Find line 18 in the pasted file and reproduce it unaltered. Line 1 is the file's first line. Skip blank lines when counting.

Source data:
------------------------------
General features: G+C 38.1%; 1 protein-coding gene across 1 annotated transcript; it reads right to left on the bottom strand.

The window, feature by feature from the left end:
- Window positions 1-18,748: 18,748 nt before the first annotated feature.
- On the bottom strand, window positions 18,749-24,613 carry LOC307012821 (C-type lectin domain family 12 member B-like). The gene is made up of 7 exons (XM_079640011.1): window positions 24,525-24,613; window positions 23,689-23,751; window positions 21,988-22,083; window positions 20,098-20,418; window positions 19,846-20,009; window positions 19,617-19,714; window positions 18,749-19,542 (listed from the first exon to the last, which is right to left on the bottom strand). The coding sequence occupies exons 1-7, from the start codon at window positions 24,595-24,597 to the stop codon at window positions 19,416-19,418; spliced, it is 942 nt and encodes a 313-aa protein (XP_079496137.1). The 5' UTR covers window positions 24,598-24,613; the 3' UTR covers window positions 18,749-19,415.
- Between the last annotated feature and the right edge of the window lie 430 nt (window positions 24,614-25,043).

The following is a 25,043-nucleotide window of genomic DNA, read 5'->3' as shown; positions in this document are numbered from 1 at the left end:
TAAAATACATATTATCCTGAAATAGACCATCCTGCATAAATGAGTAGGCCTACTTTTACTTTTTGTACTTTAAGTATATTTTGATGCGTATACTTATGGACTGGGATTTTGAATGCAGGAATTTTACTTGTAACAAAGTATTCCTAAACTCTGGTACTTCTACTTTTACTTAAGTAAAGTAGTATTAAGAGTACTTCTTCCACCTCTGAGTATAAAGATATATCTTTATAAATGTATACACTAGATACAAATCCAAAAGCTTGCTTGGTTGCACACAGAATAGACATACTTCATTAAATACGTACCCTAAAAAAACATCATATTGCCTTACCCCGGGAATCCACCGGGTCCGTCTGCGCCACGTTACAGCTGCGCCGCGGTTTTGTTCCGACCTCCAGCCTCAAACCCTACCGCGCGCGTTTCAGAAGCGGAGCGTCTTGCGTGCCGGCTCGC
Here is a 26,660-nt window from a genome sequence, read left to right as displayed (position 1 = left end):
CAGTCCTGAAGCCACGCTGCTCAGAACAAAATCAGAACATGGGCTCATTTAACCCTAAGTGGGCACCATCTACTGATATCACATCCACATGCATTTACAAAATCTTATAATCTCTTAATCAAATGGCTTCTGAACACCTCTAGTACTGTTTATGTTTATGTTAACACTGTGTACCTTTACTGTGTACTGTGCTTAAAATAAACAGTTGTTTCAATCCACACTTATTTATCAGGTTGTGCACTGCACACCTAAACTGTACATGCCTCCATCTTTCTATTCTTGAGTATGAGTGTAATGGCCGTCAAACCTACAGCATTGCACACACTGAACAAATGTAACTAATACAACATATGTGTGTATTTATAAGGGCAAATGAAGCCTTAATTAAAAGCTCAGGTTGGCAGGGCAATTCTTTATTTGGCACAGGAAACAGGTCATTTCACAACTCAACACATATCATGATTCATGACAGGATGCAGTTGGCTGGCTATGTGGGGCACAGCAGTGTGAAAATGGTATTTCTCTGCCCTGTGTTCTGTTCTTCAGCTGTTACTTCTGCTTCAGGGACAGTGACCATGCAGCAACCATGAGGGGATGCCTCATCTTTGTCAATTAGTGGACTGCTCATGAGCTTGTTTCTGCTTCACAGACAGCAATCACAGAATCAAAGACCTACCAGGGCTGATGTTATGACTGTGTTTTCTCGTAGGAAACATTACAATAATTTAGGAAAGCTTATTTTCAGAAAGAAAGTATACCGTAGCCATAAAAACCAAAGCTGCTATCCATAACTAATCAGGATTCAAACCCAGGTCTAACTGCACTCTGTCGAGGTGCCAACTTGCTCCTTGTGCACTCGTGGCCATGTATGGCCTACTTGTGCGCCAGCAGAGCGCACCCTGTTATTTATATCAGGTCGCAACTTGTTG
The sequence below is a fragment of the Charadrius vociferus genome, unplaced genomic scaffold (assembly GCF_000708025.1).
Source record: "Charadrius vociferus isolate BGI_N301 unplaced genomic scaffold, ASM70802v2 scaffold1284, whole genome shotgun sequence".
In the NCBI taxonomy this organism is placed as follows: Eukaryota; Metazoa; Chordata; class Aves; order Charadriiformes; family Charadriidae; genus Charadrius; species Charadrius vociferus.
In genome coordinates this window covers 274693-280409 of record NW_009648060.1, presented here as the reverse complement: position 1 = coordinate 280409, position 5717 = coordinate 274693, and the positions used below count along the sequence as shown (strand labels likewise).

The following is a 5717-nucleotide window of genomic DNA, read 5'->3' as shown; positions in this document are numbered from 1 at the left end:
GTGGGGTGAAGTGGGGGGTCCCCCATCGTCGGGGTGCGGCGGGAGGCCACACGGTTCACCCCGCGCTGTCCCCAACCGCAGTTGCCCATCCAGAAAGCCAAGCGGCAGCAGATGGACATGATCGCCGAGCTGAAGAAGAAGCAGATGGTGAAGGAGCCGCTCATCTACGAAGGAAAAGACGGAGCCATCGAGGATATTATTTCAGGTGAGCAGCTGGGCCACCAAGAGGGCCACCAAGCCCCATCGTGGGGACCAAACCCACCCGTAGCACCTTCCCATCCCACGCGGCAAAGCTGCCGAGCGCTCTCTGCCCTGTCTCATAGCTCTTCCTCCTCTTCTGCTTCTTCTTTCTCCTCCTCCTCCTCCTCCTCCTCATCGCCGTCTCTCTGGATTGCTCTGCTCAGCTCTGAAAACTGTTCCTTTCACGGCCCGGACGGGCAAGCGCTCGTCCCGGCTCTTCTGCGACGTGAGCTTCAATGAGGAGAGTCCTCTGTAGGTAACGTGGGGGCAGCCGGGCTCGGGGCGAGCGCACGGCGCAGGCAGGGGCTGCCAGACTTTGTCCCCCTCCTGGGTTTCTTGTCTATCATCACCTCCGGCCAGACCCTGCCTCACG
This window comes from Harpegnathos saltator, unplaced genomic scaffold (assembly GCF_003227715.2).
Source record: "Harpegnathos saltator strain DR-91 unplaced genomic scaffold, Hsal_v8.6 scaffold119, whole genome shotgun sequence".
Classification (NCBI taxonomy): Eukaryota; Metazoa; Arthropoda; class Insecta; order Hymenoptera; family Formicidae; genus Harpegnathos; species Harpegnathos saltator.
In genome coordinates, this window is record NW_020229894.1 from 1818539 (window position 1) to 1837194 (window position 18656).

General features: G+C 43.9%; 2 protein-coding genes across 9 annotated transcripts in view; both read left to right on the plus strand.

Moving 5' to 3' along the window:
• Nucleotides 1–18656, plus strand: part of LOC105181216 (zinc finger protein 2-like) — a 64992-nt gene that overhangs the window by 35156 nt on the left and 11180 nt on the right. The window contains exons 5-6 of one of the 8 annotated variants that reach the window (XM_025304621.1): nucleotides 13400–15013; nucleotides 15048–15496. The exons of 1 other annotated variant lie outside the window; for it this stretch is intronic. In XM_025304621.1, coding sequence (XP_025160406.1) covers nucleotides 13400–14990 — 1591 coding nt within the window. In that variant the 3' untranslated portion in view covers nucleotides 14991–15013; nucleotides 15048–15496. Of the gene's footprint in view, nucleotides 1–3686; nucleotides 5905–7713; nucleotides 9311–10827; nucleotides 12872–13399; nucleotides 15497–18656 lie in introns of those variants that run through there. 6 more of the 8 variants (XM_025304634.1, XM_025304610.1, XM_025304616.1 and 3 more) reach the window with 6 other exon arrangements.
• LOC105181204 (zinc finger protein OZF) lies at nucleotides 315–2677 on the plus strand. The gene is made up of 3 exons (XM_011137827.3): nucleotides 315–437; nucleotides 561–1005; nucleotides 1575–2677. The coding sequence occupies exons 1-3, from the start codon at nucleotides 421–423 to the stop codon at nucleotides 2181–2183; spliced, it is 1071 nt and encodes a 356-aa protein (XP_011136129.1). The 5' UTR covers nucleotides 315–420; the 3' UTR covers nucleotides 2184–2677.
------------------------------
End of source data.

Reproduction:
Classification (NCBI taxonomy): Eukaryota; Metazoa; Arthropoda; class Insecta; order Hymenoptera; family Formicidae; genus Harpegnathos; species Harpegnathos saltator.